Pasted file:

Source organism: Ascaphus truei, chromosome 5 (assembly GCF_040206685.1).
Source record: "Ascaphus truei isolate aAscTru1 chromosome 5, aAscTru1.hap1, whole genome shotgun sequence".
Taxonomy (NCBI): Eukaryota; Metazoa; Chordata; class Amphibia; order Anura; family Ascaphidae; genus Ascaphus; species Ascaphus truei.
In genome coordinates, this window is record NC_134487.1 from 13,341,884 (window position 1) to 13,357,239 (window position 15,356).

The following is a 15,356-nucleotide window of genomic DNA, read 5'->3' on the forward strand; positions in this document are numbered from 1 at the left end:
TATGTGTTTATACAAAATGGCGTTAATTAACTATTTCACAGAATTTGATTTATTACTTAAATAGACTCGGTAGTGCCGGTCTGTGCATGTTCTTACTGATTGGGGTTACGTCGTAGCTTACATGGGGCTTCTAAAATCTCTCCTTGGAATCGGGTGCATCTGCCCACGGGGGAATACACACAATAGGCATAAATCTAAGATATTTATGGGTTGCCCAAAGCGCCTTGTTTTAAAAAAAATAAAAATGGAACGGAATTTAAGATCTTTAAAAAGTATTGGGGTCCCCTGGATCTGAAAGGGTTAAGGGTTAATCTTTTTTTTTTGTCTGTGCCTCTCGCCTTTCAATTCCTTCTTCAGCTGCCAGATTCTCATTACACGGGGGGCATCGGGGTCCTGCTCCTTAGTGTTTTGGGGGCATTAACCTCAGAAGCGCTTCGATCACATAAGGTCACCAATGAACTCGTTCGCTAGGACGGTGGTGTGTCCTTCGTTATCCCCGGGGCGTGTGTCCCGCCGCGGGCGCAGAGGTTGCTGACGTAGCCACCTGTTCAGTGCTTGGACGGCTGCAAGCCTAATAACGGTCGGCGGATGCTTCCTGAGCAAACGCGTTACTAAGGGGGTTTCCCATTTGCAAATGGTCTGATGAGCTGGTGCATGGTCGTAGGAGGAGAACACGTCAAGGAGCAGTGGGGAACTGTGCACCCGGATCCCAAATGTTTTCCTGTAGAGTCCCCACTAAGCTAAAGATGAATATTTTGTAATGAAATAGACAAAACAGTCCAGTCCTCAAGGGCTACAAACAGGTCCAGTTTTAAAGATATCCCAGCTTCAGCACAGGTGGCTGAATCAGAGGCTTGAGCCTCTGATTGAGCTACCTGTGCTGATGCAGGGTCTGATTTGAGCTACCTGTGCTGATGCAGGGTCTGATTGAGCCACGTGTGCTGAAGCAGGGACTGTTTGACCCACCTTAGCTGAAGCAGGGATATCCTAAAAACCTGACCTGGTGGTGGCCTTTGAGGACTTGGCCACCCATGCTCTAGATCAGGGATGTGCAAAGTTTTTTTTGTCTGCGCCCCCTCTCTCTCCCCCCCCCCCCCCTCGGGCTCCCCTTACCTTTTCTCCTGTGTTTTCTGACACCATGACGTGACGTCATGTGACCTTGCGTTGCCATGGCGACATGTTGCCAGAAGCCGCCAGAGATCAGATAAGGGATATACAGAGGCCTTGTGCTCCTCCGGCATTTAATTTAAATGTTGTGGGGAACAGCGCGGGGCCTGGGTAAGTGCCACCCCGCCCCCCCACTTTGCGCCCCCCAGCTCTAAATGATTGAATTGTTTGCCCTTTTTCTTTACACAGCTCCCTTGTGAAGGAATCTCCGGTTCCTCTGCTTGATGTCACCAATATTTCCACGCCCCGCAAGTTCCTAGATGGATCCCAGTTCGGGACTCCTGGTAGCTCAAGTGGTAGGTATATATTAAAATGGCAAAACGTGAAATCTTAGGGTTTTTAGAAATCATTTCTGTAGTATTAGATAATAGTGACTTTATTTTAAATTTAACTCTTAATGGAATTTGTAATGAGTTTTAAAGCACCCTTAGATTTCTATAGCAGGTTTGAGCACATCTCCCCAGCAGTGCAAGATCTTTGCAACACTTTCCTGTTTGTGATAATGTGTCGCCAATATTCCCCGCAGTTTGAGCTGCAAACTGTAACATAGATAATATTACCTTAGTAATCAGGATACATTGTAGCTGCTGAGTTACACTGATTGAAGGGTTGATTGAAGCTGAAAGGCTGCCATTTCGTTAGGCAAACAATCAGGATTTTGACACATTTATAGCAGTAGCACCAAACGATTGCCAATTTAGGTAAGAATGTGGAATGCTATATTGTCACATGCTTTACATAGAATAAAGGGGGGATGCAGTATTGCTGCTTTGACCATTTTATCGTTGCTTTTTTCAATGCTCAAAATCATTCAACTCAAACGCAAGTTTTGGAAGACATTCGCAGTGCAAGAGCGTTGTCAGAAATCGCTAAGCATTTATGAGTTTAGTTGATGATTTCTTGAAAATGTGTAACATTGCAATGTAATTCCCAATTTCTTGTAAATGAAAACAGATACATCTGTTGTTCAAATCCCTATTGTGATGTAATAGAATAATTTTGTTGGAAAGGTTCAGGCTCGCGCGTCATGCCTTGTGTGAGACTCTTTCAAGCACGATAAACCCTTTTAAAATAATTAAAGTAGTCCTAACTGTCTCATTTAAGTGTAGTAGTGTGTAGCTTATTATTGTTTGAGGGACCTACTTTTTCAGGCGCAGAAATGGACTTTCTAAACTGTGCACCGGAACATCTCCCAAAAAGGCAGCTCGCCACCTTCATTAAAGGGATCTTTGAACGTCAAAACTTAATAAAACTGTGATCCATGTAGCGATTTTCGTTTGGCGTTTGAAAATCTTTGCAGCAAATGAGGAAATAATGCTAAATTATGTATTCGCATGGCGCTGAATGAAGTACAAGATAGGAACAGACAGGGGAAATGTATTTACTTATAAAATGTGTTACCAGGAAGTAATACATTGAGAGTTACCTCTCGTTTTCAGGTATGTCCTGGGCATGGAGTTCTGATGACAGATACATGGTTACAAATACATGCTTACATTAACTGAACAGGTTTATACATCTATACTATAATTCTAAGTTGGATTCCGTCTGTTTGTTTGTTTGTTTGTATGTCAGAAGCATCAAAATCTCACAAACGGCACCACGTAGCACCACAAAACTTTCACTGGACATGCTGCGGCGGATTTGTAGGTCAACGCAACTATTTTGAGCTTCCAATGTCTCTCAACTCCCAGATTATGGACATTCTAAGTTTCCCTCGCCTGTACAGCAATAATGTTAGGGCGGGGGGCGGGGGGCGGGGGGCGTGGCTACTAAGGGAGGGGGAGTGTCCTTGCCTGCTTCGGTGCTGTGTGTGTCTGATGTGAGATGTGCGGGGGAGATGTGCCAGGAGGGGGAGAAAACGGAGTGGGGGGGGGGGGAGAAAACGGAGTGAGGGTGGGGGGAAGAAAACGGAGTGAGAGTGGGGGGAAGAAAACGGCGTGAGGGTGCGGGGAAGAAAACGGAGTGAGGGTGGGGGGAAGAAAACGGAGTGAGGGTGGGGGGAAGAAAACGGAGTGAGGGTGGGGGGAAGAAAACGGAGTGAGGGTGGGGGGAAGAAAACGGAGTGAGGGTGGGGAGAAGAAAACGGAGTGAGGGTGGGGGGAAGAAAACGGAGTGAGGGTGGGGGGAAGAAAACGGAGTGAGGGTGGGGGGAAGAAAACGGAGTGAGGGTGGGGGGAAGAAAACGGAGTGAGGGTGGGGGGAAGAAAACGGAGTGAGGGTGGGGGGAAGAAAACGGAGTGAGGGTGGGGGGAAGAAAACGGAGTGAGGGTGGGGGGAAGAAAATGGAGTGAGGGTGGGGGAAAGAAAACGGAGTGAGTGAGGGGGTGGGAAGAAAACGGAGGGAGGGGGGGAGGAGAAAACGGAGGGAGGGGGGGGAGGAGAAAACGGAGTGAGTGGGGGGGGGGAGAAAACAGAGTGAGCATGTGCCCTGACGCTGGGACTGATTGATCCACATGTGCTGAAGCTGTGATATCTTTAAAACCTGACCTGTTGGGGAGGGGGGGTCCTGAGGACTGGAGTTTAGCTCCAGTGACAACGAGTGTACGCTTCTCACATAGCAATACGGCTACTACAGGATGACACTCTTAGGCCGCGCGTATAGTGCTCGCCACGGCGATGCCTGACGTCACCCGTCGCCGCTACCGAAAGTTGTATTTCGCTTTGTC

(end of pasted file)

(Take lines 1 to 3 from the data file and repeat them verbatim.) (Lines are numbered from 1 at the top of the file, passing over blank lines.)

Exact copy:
Source organism: Ascaphus truei, chromosome 5 (assembly GCF_040206685.1).
Source record: "Ascaphus truei isolate aAscTru1 chromosome 5, aAscTru1.hap1, whole genome shotgun sequence".
Taxonomy (NCBI): Eukaryota; Metazoa; Chordata; class Amphibia; order Anura; family Ascaphidae; genus Ascaphus; species Ascaphus truei.